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I think these Kias and Hyundais are absolutely wonderful , I heard a report on the Radio the other day about warranties
where they were saying that cars with longer warranties were inevitably the most reliable , both these brands were rated
near the top
 

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Well,at least you have had a couple of extended test drives with no sales pressure!

When all is sorted out,will you return to Jaguar,or has the Volvo turned your head?

:-D
 

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I think these Kias and Hyundais are absolutely wonderful , I heard a report on the Radio the other day about warranties
where they were saying that cars with longer warranties were inevitably the most reliable , both these brands were rated
near the top
A brand such as Kia or Hyundai offer long warranties as a way to stand out against other brands and gain sales, if it was offered with a usual 3 year warranty, would as many people buy them? I strongly doubt it.

Car manufacturers such as BMW offer a low spec with manual seats etc to give out a headline grabbing from only price of the car. If you want a spec that you want, you have to pay for it.
 

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Car manufacturers such as BMW offer a low spec with manual seats etc to give out a headline grabbing from only price of the car. If you want a spec that you want, you have to pay for it.
Often referred to as "poverty spec" god no's why as there still expensive :-D
 

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A brand such as Kia or Hyundai offer long warranties as a way to stand out against other brands and gain sales, if it was offered with a usual 3 year warranty, would as many people buy them? I strongly doubt it.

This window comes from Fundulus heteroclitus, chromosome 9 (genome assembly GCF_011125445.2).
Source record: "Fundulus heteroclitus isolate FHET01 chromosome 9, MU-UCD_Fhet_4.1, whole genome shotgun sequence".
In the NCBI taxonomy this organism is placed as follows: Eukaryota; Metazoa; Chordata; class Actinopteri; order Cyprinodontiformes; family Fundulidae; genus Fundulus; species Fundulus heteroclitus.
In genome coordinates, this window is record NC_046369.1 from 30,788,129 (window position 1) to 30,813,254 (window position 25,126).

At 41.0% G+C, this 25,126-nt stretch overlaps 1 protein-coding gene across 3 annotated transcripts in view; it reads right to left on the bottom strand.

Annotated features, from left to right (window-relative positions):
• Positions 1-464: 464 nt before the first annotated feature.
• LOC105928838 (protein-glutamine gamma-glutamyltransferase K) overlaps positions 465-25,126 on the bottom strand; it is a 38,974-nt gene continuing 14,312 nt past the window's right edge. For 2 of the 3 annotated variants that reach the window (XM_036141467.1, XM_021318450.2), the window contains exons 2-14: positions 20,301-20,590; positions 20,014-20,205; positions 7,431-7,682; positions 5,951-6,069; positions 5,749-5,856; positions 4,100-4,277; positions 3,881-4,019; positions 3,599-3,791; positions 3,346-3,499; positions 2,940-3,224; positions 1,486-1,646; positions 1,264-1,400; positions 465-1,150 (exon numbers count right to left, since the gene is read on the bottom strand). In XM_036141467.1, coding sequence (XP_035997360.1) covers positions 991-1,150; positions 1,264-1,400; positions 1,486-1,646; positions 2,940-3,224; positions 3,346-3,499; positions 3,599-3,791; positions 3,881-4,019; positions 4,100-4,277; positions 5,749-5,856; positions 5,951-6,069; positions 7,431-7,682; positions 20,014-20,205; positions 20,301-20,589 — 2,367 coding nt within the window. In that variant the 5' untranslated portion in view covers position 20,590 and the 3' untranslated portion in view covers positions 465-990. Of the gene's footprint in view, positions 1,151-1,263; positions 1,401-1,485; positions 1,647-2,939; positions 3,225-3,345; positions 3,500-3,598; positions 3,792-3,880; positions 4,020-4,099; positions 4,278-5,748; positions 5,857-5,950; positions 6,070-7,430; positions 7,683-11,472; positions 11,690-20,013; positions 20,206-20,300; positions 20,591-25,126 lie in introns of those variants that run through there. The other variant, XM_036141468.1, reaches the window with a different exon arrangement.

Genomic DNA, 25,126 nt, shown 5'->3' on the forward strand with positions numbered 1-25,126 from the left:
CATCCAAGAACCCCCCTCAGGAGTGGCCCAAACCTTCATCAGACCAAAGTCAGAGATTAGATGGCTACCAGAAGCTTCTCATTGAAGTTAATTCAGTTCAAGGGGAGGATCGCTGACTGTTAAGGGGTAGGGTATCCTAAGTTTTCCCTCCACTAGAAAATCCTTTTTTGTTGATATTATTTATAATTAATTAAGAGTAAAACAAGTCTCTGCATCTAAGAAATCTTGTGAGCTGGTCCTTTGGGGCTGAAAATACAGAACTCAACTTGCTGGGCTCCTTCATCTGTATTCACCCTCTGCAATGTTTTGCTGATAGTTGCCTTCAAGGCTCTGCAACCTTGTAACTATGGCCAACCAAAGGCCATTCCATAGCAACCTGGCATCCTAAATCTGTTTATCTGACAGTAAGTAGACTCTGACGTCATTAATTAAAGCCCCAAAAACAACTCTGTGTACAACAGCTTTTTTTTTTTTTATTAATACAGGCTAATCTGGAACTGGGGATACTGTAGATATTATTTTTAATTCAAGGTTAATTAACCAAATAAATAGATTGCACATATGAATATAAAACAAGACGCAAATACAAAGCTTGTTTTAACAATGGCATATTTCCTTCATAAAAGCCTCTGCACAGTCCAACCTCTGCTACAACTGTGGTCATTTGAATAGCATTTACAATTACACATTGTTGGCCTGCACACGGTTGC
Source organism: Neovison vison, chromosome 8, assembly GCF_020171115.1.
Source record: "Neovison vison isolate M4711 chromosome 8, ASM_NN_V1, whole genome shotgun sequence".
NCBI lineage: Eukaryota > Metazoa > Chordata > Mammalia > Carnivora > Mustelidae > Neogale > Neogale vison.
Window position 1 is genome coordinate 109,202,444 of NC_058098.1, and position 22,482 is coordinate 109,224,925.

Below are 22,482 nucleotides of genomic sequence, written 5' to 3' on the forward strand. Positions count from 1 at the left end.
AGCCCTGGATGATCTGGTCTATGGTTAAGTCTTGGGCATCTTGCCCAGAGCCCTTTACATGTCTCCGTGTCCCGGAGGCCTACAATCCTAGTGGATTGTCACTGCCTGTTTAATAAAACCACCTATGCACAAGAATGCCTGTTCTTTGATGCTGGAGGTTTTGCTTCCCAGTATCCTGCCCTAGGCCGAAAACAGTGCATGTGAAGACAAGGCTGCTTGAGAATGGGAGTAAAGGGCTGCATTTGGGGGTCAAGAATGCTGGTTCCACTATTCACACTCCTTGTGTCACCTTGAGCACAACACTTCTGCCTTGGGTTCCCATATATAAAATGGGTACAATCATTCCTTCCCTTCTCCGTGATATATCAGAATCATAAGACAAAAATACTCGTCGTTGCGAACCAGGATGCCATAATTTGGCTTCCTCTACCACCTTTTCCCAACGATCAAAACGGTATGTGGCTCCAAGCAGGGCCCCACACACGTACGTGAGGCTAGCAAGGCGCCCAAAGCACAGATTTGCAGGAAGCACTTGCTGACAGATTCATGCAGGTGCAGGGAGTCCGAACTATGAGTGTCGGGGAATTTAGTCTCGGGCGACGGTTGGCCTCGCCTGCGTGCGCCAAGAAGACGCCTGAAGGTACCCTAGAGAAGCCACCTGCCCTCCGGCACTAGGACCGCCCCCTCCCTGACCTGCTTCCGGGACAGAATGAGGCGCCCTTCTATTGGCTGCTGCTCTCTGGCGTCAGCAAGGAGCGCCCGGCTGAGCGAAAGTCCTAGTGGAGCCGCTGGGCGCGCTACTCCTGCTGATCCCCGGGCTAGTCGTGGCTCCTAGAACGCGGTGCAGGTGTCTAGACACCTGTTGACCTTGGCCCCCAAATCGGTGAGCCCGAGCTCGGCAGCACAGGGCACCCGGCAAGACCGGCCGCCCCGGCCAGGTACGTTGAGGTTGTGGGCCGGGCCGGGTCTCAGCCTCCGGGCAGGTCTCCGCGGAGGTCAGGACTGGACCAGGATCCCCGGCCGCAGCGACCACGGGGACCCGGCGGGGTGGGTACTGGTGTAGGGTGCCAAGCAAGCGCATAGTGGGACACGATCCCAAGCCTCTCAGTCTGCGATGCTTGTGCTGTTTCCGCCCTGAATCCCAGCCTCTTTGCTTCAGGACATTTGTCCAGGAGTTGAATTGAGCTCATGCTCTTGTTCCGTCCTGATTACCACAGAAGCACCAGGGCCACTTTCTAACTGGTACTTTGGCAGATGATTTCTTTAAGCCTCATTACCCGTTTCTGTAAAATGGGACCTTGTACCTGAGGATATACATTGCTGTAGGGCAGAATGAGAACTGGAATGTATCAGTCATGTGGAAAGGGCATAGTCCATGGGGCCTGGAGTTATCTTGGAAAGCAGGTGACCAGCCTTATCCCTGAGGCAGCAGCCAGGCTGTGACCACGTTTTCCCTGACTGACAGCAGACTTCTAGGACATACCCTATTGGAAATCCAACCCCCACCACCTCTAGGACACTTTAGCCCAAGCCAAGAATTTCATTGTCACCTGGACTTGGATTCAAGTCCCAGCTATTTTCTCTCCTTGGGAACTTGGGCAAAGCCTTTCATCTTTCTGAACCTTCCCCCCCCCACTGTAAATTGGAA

Car manufacturers such as BMW offer a low spec with manual seats etc to give out a headline grabbing from only price of the car. If you want a spec that you want, you have to pay for it.
I think your talking out your rear end , Kia and Hyundai offer these warranties simply because of the cars reliability , it would be commercial suicide
to do otherwise . In fact Kia came number one for reliability in the JD Power Survey , contrast that with the rubbish dished up by JLR who occupy
the top three places for warranty claims via Warranty Direct . People are buying them because they are well equipped , they are reliable and the
manufacturer is prepared to stand by their Product
 

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I think your talking out your rear end , Kia and Hyundai offer these warranties simply because of the cars reliability , it would be commercial suicide
to do otherwise . In fact Kia came number one for reliability in the JD Power Survey , contrast that with the rubbish dished up by JLR who occupy